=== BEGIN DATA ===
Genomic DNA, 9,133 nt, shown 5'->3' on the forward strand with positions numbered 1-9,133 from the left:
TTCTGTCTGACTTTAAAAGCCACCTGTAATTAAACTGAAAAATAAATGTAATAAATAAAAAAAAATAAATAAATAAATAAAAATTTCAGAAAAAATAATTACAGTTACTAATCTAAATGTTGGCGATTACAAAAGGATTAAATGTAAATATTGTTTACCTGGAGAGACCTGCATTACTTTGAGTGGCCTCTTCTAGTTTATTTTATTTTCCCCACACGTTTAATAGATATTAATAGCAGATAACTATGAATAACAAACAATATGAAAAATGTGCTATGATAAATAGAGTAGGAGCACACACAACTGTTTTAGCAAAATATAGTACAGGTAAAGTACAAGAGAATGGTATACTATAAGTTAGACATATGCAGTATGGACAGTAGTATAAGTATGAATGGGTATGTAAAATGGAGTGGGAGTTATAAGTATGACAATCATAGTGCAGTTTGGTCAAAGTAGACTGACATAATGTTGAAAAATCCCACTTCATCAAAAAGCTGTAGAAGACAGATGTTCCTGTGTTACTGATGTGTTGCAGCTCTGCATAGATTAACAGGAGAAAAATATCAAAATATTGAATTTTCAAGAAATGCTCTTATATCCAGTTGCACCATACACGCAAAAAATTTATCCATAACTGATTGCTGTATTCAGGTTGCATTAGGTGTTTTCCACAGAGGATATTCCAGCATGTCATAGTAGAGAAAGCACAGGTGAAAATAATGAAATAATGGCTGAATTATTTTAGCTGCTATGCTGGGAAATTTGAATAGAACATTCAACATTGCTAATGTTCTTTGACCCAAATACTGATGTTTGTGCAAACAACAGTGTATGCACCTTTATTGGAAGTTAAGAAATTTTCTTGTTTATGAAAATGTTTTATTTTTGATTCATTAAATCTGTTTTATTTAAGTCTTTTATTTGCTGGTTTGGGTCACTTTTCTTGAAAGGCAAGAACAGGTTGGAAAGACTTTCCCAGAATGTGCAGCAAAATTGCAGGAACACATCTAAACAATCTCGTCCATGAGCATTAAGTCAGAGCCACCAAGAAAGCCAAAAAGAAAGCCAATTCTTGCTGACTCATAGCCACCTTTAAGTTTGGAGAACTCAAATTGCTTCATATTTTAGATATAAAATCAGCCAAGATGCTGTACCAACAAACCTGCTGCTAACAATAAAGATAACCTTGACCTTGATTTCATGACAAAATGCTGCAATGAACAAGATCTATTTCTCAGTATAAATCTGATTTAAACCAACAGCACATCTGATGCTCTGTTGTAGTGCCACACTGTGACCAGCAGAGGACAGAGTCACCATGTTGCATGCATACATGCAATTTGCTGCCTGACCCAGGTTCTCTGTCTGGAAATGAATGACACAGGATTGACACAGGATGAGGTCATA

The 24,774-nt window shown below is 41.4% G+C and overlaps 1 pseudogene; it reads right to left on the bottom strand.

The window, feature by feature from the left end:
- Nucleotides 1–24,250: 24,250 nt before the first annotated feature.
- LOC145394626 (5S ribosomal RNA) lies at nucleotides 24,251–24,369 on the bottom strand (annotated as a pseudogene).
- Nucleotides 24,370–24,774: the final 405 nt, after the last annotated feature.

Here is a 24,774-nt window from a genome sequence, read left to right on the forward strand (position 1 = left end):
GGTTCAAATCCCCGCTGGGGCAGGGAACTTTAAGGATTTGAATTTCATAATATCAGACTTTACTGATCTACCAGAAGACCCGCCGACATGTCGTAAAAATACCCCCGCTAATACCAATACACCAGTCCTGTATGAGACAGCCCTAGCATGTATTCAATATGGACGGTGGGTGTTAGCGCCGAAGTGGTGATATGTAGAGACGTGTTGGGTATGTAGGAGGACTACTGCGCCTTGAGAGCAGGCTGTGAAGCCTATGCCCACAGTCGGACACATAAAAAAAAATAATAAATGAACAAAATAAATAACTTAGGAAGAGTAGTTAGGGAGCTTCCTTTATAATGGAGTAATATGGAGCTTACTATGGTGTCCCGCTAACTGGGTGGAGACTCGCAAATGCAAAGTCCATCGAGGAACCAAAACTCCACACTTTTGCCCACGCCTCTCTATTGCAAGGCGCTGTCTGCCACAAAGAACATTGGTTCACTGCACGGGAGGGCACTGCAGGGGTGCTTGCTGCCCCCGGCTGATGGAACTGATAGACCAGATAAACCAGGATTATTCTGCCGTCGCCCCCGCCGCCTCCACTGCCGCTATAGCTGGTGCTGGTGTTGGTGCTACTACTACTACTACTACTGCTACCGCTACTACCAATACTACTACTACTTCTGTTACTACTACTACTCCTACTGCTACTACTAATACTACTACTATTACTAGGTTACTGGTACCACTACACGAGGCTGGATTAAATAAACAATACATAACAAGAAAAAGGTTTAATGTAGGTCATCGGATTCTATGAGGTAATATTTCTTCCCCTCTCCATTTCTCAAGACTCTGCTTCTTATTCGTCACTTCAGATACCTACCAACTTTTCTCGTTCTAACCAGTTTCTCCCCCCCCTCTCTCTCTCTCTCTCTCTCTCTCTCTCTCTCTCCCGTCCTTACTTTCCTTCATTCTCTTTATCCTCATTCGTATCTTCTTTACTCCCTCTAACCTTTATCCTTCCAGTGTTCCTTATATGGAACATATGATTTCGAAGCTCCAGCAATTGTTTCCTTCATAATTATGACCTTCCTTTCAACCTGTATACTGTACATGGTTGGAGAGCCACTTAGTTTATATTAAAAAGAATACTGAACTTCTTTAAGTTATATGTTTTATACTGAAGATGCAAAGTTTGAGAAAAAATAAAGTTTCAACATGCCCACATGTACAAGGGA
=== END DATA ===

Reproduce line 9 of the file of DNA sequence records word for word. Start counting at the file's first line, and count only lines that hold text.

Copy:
GGTTCAAATCCCCGCTGGGGCAGGGAACTTTAAGGATTTGAATTTCATAATATCAGACTTTACTGATCTACCAGAAGACCCGCCGACATGTCGTAAAAATACCCCCGCTAATACCAATACACCAGTCCTGTATGAGACAGCCCTAGCATGTATTCAATATGGACGGTGGGTGTTAGCGCCGAAGTGGTGATATGTAGAGACGTGTTGGGTATGTAGGAGGACTACTGCGCCTTGAGAGCAGGCTGTGAAGCCTATGCCCACAGTCGGACACATAAAAAAAAATAATAAATGAACAAAATAAATAACTTAGGAAGAGTAGTTAGGGAGCTTCCTTTATAATGGAGTAATATGGAGCTTACTATGGTGTCCCGCTAACTGGGTGGAGACTCGCAAATGCAAAGTCCATCGAGGAACCAAAACTCCACACTTTTGCCCACGCCTCTCTATTGCAAGGCGCTGTCTGCCACAAAGAACATTGGTTCACTGCACGGGAGGGCACTGCAGGGGTGCTTGCTGCCCCCGGCTGATGGAACTGATAGACCAGATAAACCAGGATTATTCTGCCGTCGCCCCCGCCGCCTCCACTGCCGCTATAGCTGGTGCTGGTGTTGGTGCTACTACTACTACTACTACTGCTACCGCTACTACCAATACTACTACTACTTCTGTTACTACTACTACTCCTACTGCTACTACTAATACTACTACTATTACTAGGTTACTGGTACCACTACACGAGGCTGGATTAAATAAACAATACATAACAAGAAAAAGGTTTAATGTAGGTCATCGGATTCTATGAGGTAATATTTCTTCCCCTCTCCATTTCTCAAGACTCTGCTTCTTATTCGTCACTTCAGATACCTACCAACTTTTCTCGTTCTAACCAGTTTCTCCCCCCCCTCTCTCTCTCTCTCTCTCTCTCTCTCTCTCTCTCCCGTCCTTACTTTCCTTCATTCTCTTTATCCTCATTCGTATCTTCTTTACTCCCTCTAACCTTTATCCTTCCAGTGTTCCTTATATGGAACATATGATTTCGAAGCTCCAGCAATTGTTTCCTTCATAATTATGACCTTCCTTTCAACCTGTATACTGTACATGGTTGGAGAGCCACTTAGTTTATATTAAAAAGAATACTGAACTTCTTTAAGTTATATGTTTTATACTGAAGATGCAAAGTTTGAGAAAAAATAAAGTTTCAACATGCCCACATGTACAAGGGA